Balancing motherhood and your career

Work Wisdom

Balancing motherhood and your career

Like many working mothers, Rachel Beyer has had rollercoaster moments in her life. There are moments when she’s on top and experiencing the fullness of three healthy children, husband and a career. Then there are the low moments.

Complicating the balance, Beyer is both a dentist and a small business owner. About seven years ago, Beyer purchased her business from a retiring dentist about 85 miles away, so she and her husband pulled up roots to make that happen. Her youngest child was 2 years old at the time, and for a while, things were rough.

“My first year was a struggle, because I was learning how to run a business,” says Beyer. “I didn’t want to work too many hours and be away from my kids, but I had to work enough hours to pay the bills.”

Even with a supportive husband, there were many evenings Beyer came home so drained mentally and physically she felt she had nothing left to give. She couldn’t see it yet, but it would get easier.

Over the years, she’s tapped into a few strategies to finding a balance, such as hiring a good babysitter or asking a family member to look after the kids, even on the weekends for self-care or date night. And using modern conveniences such as grocery pick-up services.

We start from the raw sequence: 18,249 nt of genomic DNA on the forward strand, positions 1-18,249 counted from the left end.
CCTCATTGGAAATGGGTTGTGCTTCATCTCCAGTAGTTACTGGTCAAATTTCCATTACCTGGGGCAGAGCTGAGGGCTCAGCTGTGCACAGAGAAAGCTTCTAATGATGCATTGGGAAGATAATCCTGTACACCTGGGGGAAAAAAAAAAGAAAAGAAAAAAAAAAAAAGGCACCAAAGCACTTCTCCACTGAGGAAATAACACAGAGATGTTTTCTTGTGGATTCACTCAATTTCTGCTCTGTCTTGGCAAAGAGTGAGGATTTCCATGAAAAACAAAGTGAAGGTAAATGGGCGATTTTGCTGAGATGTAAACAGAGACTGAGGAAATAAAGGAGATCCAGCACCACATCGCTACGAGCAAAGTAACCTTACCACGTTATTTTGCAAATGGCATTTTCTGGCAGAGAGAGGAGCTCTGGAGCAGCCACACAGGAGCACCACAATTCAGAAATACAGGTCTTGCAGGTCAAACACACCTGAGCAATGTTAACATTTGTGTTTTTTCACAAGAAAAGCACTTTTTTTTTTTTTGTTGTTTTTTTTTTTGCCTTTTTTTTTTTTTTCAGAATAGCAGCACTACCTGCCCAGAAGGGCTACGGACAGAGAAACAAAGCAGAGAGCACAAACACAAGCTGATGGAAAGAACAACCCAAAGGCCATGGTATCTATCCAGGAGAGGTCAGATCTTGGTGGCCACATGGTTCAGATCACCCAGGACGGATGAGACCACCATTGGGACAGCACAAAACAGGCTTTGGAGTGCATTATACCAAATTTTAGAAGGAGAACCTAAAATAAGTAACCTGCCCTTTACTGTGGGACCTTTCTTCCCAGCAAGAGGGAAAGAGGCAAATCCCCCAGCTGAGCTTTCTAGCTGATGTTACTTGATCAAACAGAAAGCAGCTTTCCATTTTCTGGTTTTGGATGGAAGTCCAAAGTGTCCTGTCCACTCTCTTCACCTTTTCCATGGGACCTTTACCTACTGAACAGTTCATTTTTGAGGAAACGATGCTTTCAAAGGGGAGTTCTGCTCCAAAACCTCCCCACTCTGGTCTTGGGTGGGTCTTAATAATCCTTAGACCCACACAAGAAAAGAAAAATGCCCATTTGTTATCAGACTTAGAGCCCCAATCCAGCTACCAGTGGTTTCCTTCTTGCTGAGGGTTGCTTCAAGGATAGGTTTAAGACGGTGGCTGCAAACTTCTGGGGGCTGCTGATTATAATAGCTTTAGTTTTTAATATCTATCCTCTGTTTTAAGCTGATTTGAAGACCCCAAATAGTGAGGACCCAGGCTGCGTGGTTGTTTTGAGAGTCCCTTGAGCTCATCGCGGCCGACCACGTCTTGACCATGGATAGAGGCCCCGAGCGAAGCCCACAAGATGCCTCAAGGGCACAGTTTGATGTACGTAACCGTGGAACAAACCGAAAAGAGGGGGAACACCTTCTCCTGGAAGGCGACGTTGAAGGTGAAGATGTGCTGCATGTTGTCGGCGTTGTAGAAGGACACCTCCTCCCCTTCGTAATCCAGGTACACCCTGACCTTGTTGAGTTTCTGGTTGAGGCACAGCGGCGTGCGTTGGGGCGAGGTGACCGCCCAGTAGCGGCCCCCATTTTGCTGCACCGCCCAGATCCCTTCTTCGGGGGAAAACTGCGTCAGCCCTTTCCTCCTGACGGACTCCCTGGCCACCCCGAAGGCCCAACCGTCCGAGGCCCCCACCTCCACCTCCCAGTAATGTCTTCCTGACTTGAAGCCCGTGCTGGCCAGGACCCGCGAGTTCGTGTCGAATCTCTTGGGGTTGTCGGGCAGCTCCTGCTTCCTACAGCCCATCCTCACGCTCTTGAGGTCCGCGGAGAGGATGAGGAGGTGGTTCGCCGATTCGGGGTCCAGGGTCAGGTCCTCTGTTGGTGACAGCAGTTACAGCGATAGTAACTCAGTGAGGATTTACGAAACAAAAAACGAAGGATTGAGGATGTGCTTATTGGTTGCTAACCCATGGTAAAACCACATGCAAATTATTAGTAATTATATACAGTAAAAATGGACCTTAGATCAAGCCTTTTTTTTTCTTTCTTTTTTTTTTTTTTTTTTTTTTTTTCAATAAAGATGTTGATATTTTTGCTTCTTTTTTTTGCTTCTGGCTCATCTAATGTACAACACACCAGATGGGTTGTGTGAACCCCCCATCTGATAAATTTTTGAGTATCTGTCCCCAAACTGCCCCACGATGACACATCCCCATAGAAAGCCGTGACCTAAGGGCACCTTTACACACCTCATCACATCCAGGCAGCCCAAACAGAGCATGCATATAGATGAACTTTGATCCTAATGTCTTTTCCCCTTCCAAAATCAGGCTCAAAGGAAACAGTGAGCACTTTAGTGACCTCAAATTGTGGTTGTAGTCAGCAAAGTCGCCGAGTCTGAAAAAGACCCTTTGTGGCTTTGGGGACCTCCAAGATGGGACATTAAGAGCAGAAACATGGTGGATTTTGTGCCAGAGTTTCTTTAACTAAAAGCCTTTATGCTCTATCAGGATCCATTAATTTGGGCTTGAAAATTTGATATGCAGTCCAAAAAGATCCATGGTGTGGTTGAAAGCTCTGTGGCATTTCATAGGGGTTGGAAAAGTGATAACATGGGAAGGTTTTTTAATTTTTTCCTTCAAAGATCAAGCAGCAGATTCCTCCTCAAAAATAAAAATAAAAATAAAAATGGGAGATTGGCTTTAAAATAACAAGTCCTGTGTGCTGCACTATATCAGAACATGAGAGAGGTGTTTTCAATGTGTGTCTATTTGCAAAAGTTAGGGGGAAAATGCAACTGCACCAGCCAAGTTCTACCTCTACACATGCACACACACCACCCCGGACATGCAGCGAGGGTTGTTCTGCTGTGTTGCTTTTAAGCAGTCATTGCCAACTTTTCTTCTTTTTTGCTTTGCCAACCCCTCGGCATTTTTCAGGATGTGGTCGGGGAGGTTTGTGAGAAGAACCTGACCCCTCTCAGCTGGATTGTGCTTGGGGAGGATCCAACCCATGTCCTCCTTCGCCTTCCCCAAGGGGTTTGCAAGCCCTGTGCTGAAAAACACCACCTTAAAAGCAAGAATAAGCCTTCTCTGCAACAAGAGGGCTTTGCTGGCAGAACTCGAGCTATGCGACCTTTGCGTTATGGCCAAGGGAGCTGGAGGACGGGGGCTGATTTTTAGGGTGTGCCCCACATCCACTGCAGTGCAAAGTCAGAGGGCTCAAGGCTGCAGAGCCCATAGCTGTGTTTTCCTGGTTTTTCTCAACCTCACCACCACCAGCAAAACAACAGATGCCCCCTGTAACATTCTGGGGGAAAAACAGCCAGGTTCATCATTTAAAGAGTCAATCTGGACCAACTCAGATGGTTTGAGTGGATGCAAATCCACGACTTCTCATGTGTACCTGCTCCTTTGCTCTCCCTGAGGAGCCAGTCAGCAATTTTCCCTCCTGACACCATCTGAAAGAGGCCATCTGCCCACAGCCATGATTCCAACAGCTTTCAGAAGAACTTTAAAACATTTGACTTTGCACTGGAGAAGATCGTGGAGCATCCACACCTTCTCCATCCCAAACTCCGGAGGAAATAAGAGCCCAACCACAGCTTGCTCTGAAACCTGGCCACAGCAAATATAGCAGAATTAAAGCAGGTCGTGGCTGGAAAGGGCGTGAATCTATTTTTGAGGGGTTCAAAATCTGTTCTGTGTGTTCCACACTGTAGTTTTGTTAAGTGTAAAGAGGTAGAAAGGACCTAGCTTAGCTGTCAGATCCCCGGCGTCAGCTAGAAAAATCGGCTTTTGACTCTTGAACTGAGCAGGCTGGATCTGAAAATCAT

But what really made the difference was an internal shift: giving herself the grace that she didn’t have to be the perfect mother every night. Some evenings, she could just go home and relax.

Practical strategies to finding balance
Learning how to balance motherhood and career will always be challenging, explains Melissa Miller, assistant vice president and senior HR business partner at Unum.

“But there are couple key things for working mothers to remember: You can’t do it all, so let some of that stuff go,” says Miller. “And it takes a village, so find your support system.”

Ideally, every mother could work at a family-friendly company that offers benefits such as flexible scheduling, generous maternity leave and affordable day care. But even without these benefits, there are a few things working moms can do to help create balance.

• Review your company’s benefits to make sure you’re taking full advantage of available resources that could help your family. For example, many companies offer an Employee Assistance Program, which is helpful for counselling and legal advice.
• From time to time, explore new services that could be huge time savers such as Shipt — think Uber for grocery shopping — and share that information with other working moms.
• Make friends with other moms from your kids’ school, and trade carpooling for school picks up and after school-activities.
• Hire services to save time on everyday chores such as house cleaning.

What’s next?
Today, Beyer feels more confident as a mother and a business owner compared to seven years ago. Her children are thriving, and her business is growing.

Recently, she found a way to combine motherhood and career when she took her oldest child on a medical volunteer trip with her to Peru. It was a wonderful bonding experience with her daughter. And she’s planning another medical volunteer trip this summer with her middle child.

Until then, this mother of three will continue to run her business and balance it all.

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